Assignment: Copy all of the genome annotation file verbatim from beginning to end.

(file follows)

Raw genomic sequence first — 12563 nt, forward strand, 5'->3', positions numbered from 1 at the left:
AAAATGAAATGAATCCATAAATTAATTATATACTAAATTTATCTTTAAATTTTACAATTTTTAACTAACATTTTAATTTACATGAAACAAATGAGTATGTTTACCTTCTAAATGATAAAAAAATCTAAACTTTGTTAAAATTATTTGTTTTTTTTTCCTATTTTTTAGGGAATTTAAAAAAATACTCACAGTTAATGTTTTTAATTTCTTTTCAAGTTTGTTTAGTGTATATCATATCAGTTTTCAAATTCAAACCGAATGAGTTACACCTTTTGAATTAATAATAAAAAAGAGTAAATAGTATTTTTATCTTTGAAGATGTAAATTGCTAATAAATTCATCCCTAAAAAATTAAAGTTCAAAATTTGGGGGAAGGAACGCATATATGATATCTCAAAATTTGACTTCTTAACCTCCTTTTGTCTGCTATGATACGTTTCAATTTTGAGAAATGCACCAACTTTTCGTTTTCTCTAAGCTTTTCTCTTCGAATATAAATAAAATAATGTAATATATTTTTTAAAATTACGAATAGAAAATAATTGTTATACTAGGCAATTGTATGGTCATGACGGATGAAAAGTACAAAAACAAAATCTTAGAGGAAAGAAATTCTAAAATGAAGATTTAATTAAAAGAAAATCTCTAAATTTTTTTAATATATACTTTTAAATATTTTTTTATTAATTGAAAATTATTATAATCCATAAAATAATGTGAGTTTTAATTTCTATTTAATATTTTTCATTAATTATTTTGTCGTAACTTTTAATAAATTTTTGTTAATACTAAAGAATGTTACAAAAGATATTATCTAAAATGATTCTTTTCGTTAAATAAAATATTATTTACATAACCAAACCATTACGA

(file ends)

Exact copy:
Raw genomic sequence first — 12563 nt, forward strand, 5'->3', positions numbered from 1 at the left:
AAAATGAAATGAATCCATAAATTAATTATATACTAAATTTATCTTTAAATTTTACAATTTTTAACTAACATTTTAATTTACATGAAACAAATGAGTATGTTTACCTTCTAAATGATAAAAAAATCTAAACTTTGTTAAAATTATTTGTTTTTTTTTCCTATTTTTTAGGGAATTTAAAAAAATACTCACAGTTAATGTTTTTAATTTCTTTTCAAGTTTGTTTAGTGTATATCATATCAGTTTTCAAATTCAAACCGAATGAGTTACACCTTTTGAATTAATAATAAAAAAGAGTAAATAGTATTTTTATCTTTGAAGATGTAAATTGCTAATAAATTCATCCCTAAAAAATTAAAGTTCAAAATTTGGGGGAAGGAACGCATATATGATATCTCAAAATTTGACTTCTTAACCTCCTTTTGTCTGCTATGATACGTTTCAATTTTGAGAAATGCACCAACTTTTCGTTTTCTCTAAGCTTTTCTCTTCGAATATAAATAAAATAATGTAATATATTTTTTAAAATTACGAATAGAAAATAATTGTTATACTAGGCAATTGTATGGTCATGACGGATGAAAAGTACAAAAACAAAATCTTAGAGGAAAGAAATTCTAAAATGAAGATTTAATTAAAAGAAAATCTCTAAATTTTTTTAATATATACTTTTAAATATTTTTTTATTAATTGAAAATTATTATAATCCATAAAATAATGTGAGTTTTAATTTCTATTTAATATTTTTCATTAATTATTTTGTCGTAACTTTTAATAAATTTTTGTTAATACTAAAGAATGTTACAAAAGATATTATCTAAAATGATTCTTTTCGTTAAATAAAATATTATTTACATAACCAAACCATTACGA